Putting on my bike advocacy hat as a member of the steering committee for Bike Newton, and not having heard any major objections from the V14 blogger braintrust, I here announce, to our knowledge, Newton’s first ever virtual Aldermanic candidate’s forum, on Transportation Sustainability in Newton, to commence later today and run right up to election day.

This idea came to the Bike Newton Steering Committee when it proved almost impossible to herd all 15 aldermanic candidate cats into an available venue on a single date and time.  Thus was hatched plan B described here, to be executed in a follow-on blog post.  For now, the background:

First, we’ll provide some context for this forum in terms of transportation issues facing Newton. Next we’ll lay out the ground rules for this forum and how we’ve communicated them to aldermanic candidates in contested races.  Finally, in a follow-up we’ll post the questions and an invitation for candidates to respond.

Context: Newton has the dubious distinction of being the top-ranked city in the Commonwealth, with a population greater than 50,000, of automobile ownership (Taunton is a close 2nd). Newton leads the Commonwealth with 1.7 motor vehicles per household and six tenths of a car per person.  Newton has more cars per square mile than Los Angeles, by far (2,982 cars/mi^2 vs 2,161 cars/mi^2 in LA). 1.9 million miles a day are driven in Newton. The transportation sector in the Commonwealth is the single largest source of greenhouse gas emissions, and makes up nearly a third of Newton’s estimated emissions.  For brevity, I won’t go into the costs of lost time due to congestion and the respiratory health issues.

Newton doesn’t have the luxury to punt on transportation sustainability issues, with ongoing and planned intersection reconstructions and projects like Austin Street pending.  Choices have to be made, and these choices either encourage more traffic volume, or choices of transportation alternatives.

How do we move the dial on transportation sustainability in Newton?  What role does non-motorized transportation play, and what are Newton’s challenges and opportunities to grow a more sustainable transportation system?  These are the key questions to which we want to hear responses from our Aldermanic candidates in contested races.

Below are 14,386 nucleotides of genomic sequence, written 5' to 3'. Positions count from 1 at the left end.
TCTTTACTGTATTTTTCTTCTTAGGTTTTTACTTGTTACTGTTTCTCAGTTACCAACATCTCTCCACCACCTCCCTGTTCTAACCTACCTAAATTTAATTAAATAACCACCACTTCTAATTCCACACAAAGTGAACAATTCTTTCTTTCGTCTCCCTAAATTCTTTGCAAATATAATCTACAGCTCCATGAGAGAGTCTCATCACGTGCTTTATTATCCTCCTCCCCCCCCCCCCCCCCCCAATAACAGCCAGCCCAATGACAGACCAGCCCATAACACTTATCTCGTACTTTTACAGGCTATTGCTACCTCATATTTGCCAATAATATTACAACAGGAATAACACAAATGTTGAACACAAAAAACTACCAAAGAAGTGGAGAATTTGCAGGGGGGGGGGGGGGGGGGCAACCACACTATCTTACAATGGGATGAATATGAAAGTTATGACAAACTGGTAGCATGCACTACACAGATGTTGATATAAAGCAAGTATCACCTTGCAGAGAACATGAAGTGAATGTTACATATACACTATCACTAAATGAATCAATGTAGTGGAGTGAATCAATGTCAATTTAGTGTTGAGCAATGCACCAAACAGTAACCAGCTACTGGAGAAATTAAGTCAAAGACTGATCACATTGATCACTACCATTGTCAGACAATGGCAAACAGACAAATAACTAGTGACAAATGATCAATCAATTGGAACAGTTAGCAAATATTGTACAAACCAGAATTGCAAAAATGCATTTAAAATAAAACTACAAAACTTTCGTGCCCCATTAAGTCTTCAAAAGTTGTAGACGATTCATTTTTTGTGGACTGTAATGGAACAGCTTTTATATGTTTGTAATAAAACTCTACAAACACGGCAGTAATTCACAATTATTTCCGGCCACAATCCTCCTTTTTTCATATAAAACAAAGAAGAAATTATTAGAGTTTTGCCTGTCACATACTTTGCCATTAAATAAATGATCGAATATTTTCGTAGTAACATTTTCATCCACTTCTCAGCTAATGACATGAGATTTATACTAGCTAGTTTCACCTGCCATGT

To prepare candidates in contested Aldermanic races, we attempted to email or otherwise reach all 15 candidates in the various contested wards.  We were able to arrange face-to-face meetings or have phone calls with seven.  Some of the other candidates did not respond, or responded quickly and repeatedly, but were unable to meet with us, in some cases because of our schedules, not theirs.  This has to made clear from the start because candidates who respond to our questions will do so having varying degrees of mental preparation which may not reflect their level of interest or engagement.  They are of course free to make that clear.

Ground Rules:  The blog post you are reading now is open for comments by anyone.  However, in a follow-up blog post, three questions will be put specifically and only to candidates in contested races for Alderman.  These questions originated with and were vetted by the Bike Newton Steering Committee. None of the candidates have been given the questions yet, although we have emphasized a theme of Complete Streets to those with whom we talked.  We ask that only aldermanic candidates in contested races respond to the questions.  After election day, we’ll open the blog post up for reflections/reactions/responses by the community at large.

Some candidates felt comfortable responding directly to the V14 blog; some didn’t.  Some felt that they simply have run out of time to respond and asked if they could simply share general perspectives over the phone.  We’ve tried to accommodate the variety of comfort levels and schedules by offering to post responses on behalf of candidates if they prefer that approach over blogging directly.  I plan to post perspectives of two candidates based on their perspectives shared from our phone conversations.  They may follow up with blog clarifications/expansions, or not.  Other candidates are free to take me up on the offer to talk and have me write up and post responses over the weekend and through Monday, by emailing me at [email protected].

Unlike this blog post, we encourage brevity, and a response to even one or two of the three questions is infinitely better than no response.  Thank you to all the candidates for the considerable time and effort they are spending to improve Newton and its transportation sustainability!